Creatures and numenera—Artifacts, Cyphers, Oddities—receive their own sections. There is a wide selection of both in Numenera Discovery, though with very little change between this edition of the roleplaying game and the first. A nice touch is that for each of the creatures, the Game Master is given an ‘Intrusion’ which he can use to make the encounter more challenging. One notable aspect of Numenera Discovery is that the Player Characters are limited in the number of Cyphers that they can each possess by their Type (Glaive, Nano, or Jack). Possess too many and a Player Character’s Cyphers begin to have side effects, sometimes dangerous ones. The people of the Ninth World know this and distrust those with too many. This limit is both a game mechanic and a setting mechanic. It both enforces the fleeting nature of Cyphers and the need to use—because using them is fundamentally cool—whilst at the same preventing any player from just hoarding them.

A good fifth of Numenera Discovery is dedicated to the setting of the Steadfast, its environs and beyond, literally, The Beyond. This is anything that lies outside of the nine kingdoms of the Steadfast and the Beyond the Beyond is also detailed. One such location Beyond the Beyond is The University of Doors, a place of learning found in an alternate universe that can only be reached via one or more hidden doors—getting to the door could be an adventure in itself. These sections are full of interesting details and places—such as the ‘mud’ city of Nihliesh, built atop an ancient, but immobile city-vehicle; that the lady Anatrea of Castle Aventur hosts salons for scholars and nanos, such is her fascination with numenera; and that a sphere of an unknown black material is rumoured to constantly roll across the Plain of Kataru. Several organisations besides the Order of Truth, including the Convergence, whose members value numenera as much as the Order of Truth, but for themselves rather than for society itself; the Angulan Knights, who are dedicated to humanity’s advancement and have the blessings of Order of Truth and ride the great xi-drakes as mounts; and the Jagged Dream, a secret anarchist cult dedicated to engineering conflict on a massive scale, are also detailed.

Similarly, a good tenth of Numenera Discovery is dedicated to advice for the Game Master on running the game. This covers how to use the rules, how to build a story, and how to realise the Ninth World. There is guidance on how to use GM Intrusions, including as a narrative tool and as a resolution mechanic, along with plenty of examples; handling the flow of information, when to have the players roll dice, how to encourage player creativity, and a lot more. There is advice on running the first few sessions and beyond, as well as suggestions on how to use the Ninth World by shifting the genre, for example, by making it a post-apocalyptic or weird horror setting, a look at what sciences and technologies can be found across the Ninth World, and numerous scenario ideas in addition to the three scenarios already included in Numenera Discovery. The three are each very different. ‘Taker of Sorrow’ is an introductory scenario for both players and the Game Master, an investigation into an outbreak of monsters, weirdly mouthy and emotional lumps of carnivorous flesh, that are plaguing the route the Player Characters are travelling on. It includes some diversions that the Game Master can place in the Player Characters’ way—and even places the second adventure, ‘Vault of Reflections’, nearby as a diversion, but otherwise, ‘Taker of Sorrow’ is a straightforward affair. That second scenario, ‘Vault of Reflections’, focuses on exploration and encounters with the weird technologies left behind by a previous age, whilst the third scenario, ‘Legacy’ is an investigative affair set in and around a university. Notably it uses an abbreviated adventure format that links its various scenes as a flowchart, and relies on a mix of stealth and interaction than the previous two scenarios. All three scenarios are new to this edition and do a decent job of showcasing the types of adventure possible in Numenera Discovery.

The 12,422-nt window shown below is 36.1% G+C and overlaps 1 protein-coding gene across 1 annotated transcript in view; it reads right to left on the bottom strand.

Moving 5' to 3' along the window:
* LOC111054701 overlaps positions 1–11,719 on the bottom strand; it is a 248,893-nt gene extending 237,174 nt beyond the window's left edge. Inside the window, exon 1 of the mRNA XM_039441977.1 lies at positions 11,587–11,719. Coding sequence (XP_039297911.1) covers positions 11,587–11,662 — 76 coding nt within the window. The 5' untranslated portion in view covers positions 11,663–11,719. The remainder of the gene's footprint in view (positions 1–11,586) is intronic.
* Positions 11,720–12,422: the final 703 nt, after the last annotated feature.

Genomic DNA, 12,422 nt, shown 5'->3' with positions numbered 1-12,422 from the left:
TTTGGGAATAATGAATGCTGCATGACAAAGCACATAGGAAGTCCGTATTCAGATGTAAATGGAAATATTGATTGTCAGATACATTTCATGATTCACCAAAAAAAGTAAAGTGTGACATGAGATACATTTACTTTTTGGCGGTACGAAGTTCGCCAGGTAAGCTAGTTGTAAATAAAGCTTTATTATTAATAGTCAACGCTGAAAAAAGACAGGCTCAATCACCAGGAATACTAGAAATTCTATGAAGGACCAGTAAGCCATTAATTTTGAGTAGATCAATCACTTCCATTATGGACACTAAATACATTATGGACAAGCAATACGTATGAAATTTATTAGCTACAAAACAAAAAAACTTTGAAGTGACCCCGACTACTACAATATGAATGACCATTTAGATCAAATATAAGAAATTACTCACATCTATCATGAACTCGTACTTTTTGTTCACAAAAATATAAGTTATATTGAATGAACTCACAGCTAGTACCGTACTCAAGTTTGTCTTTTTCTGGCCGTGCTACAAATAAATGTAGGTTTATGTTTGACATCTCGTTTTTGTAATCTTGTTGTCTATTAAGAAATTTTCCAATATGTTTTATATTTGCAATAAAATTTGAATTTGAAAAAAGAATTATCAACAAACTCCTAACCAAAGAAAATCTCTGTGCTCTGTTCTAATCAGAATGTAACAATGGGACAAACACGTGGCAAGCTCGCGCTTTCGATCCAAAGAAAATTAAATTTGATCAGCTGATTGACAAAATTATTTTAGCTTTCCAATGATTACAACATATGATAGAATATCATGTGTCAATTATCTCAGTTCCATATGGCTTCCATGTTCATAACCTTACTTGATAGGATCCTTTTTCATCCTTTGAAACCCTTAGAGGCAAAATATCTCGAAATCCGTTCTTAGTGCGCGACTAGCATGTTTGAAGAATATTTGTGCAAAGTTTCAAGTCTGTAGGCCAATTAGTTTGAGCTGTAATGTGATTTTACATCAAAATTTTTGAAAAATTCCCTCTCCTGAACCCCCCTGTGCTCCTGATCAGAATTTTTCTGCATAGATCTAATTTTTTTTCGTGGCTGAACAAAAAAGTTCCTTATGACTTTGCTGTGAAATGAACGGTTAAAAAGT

Physically, Numenera Discovery is very well presented and put together. Although it needs a slight edit in places, the book is well written, and everything is easy to grasp. Above all, the artwork is excellent and this is a great looking book.

As a second edition, the changes introduced with Numenera Discovery are more adjustments—for example, the tweaks to both the Glaive and the Jack character types and the addition of the Player Intrusion mechanic—to make the roleplaying game more interesting to play rather than a series of wholesale overhauls. Otherwise, the innovative rules and mechanics remain the same and as playable as ever. The fact that Numenera Discovery has not been changed since its publication shows how little needed to be changed to make what was a good game simply better.

Numenera Discovery is a very complete introduction to the Ninth World and more. It has everything that a Game Master and her players need to play Numenera—rules, scenarios, advice, the lot—and it remains the definitive edition of the core rules for Numenera.

No comments:

Post a Comment